Brooke-Alvinston Mayor Don McGugan says he has to explore every policing option to make sure his municipality isn’t spending too much money.
McGugan is one of many rural Ontario mayors concerned about the changes coming to the way the OPP bills them for their services. The OPP plans to charge every municipality a flat rate and then a rate per call. It’s expected to save money for municipalities who pay more than $500 per household for policing.
In Brooke-Alvinston, McGugan says the municipality pays about $600 per house, so there is a chance the new funding model will save money. But he says this year the rising costs for policing isn’t about changing the way people pay, it’s about increasing OPP salaries. This year alone Brooke-Alvinston’s policing costs are going up $48,000.
So when McGugan recently saw the CAO of Chatham-Kent, he had a brief chat with him about whether Chatham-Kent Police would consider policing his area. The pair had a telephone conversation recently and what the CAO said was enough for McGugan to ask for a meeting with Chatham-Kent Police, Brooke-Alvinston, Dawn-Euphemia and Enniskillen Townships.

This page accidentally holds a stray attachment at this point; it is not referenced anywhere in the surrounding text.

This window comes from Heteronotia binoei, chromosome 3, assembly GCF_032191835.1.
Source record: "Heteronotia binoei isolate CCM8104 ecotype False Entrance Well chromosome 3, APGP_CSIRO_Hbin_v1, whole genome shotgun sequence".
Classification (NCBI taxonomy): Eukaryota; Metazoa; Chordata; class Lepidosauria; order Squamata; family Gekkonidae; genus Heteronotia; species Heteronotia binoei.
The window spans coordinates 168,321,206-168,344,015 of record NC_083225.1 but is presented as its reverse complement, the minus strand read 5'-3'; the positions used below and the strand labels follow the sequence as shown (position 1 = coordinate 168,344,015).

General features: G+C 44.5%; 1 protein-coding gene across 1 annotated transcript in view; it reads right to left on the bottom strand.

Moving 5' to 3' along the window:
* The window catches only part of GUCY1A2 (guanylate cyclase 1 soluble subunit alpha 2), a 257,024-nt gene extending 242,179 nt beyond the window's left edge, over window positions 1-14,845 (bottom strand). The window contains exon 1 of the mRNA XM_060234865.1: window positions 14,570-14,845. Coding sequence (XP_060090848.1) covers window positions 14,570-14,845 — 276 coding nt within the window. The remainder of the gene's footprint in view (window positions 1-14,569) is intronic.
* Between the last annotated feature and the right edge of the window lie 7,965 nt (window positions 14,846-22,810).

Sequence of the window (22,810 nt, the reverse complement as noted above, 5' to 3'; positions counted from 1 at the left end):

“He thought their policing costs was about $29 million for the whole community. I figure ours, with the City of Sarnia’s, is about $32 million,” says McGugan.
McGugan figures that could mean the cost per household would drop to about $500 – a possible $125,000 saving.
“We don’t have anything signed and we don’t have any infrastructure but they’re only one kilometer from us, it’s an option we need to take a look at,” says McGugan. “We have to take a look at every option…There is no competition for the OPP so we have to take a look at it… I know $125,000 is a lot of money but is it enough to make the move?
“I think we need to have all the options on the table…We need every penny we can get.”
Enniskillen Mayor Kevin Marriott says he will attend the meeting, but he’s not sure anything will come of it saying it may be a “long shot.
“I’ll sit in and listen.”